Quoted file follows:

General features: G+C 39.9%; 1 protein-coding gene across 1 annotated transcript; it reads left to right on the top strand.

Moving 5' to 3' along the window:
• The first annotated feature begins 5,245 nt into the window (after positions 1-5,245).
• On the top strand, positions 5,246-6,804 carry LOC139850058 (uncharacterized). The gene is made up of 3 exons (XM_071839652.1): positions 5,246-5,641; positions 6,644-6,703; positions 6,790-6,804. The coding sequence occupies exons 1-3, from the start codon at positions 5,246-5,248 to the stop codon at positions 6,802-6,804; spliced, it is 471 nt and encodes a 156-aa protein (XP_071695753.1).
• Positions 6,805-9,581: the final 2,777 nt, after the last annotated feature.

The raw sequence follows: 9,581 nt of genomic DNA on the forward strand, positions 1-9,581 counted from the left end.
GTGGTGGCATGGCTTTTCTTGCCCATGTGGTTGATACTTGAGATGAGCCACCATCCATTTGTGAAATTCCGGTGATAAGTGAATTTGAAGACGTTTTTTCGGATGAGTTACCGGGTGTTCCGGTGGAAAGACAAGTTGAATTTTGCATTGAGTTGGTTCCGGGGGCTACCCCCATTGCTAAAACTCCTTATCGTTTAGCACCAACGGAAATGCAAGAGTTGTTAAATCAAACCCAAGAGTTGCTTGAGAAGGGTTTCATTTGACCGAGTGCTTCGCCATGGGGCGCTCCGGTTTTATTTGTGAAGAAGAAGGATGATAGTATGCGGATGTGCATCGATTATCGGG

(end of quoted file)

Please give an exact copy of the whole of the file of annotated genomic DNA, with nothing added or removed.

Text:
General features: G+C 39.9%; 1 protein-coding gene across 1 annotated transcript; it reads left to right on the top strand.

Moving 5' to 3' along the window:
• The first annotated feature begins 5,245 nt into the window (after positions 1-5,245).
• On the top strand, positions 5,246-6,804 carry LOC139850058 (uncharacterized). The gene is made up of 3 exons (XM_071839652.1): positions 5,246-5,641; positions 6,644-6,703; positions 6,790-6,804. The coding sequence occupies exons 1-3, from the start codon at positions 5,246-5,248 to the stop codon at positions 6,802-6,804; spliced, it is 471 nt and encodes a 156-aa protein (XP_071695753.1).
• Positions 6,805-9,581: the final 2,777 nt, after the last annotated feature.

The raw sequence follows: 9,581 nt of genomic DNA on the forward strand, positions 1-9,581 counted from the left end.
GTGGTGGCATGGCTTTTCTTGCCCATGTGGTTGATACTTGAGATGAGCCACCATCCATTTGTGAAATTCCGGTGATAAGTGAATTTGAAGACGTTTTTTCGGATGAGTTACCGGGTGTTCCGGTGGAAAGACAAGTTGAATTTTGCATTGAGTTGGTTCCGGGGGCTACCCCCATTGCTAAAACTCCTTATCGTTTAGCACCAACGGAAATGCAAGAGTTGTTAAATCAAACCCAAGAGTTGCTTGAGAAGGGTTTCATTTGACCGAGTGCTTCGCCATGGGGCGCTCCGGTTTTATTTGTGAAGAAGAAGGATGATAGTATGCGGATGTGCATCGATTATCGGG